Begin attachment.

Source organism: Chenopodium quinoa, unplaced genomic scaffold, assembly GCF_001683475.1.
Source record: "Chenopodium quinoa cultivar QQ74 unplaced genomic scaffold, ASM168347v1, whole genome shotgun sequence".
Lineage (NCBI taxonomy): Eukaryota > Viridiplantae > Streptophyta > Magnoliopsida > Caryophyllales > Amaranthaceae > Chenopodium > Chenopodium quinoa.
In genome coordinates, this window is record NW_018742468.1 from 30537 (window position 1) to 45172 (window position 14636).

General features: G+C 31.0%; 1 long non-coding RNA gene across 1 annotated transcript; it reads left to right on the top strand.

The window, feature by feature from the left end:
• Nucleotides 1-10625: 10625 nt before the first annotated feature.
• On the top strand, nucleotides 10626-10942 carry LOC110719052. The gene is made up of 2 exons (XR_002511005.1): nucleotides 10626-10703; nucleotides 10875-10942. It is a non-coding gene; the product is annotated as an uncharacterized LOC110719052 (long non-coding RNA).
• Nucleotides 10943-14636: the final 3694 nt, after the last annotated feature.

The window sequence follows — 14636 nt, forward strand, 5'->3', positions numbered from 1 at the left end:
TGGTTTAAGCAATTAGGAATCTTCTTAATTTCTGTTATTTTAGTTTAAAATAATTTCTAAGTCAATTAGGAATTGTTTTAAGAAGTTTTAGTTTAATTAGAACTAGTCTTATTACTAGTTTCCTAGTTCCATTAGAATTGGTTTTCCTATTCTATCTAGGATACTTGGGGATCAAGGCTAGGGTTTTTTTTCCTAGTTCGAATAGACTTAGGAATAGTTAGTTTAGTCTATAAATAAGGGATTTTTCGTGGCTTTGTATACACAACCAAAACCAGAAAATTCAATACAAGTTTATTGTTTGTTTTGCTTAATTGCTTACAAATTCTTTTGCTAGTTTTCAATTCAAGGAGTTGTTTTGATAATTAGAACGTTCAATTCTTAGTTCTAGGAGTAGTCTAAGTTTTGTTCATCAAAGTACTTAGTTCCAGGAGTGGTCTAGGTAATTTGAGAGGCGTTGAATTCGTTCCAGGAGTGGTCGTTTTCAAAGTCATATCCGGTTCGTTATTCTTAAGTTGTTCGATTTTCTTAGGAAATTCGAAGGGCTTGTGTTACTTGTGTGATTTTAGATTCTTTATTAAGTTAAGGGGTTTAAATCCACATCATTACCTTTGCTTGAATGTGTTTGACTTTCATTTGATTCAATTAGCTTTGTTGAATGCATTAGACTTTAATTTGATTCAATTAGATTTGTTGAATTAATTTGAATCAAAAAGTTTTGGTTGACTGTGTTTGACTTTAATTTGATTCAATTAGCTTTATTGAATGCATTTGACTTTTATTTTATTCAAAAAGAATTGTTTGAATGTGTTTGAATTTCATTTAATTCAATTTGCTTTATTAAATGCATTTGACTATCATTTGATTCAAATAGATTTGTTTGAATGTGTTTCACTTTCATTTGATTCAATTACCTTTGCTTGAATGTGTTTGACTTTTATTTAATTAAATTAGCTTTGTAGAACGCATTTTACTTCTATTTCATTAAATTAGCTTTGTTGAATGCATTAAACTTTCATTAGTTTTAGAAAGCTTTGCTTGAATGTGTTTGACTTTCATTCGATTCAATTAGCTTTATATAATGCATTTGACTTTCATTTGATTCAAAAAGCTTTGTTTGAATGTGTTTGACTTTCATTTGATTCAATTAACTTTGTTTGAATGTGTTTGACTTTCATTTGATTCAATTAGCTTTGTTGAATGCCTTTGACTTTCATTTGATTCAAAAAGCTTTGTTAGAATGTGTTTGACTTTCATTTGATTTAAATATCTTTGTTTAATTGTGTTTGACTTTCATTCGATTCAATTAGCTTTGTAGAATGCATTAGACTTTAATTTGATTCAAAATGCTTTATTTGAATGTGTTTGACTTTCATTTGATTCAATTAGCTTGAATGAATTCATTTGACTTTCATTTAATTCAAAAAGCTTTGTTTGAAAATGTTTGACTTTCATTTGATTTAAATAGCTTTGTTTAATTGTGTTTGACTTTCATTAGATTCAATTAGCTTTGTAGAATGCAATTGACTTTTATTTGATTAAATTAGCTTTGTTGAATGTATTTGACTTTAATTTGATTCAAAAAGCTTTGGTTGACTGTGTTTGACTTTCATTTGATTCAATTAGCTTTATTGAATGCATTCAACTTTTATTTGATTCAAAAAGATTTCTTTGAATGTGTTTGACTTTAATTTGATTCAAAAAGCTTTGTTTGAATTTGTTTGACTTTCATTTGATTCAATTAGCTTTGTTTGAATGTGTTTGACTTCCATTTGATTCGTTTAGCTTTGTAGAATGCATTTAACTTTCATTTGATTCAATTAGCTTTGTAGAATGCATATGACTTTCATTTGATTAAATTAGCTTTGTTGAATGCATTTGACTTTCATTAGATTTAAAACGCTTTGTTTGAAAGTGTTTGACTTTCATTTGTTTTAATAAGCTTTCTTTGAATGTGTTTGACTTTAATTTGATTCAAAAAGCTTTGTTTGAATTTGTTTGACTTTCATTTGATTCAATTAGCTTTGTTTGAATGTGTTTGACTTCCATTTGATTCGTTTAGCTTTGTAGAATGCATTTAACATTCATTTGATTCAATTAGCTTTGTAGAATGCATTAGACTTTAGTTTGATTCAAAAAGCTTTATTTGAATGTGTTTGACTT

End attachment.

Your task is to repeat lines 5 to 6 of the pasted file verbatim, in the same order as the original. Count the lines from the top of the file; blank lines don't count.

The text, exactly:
General features: G+C 31.0%; 1 long non-coding RNA gene across 1 annotated transcript; it reads left to right on the top strand.

The window, feature by feature from the left end: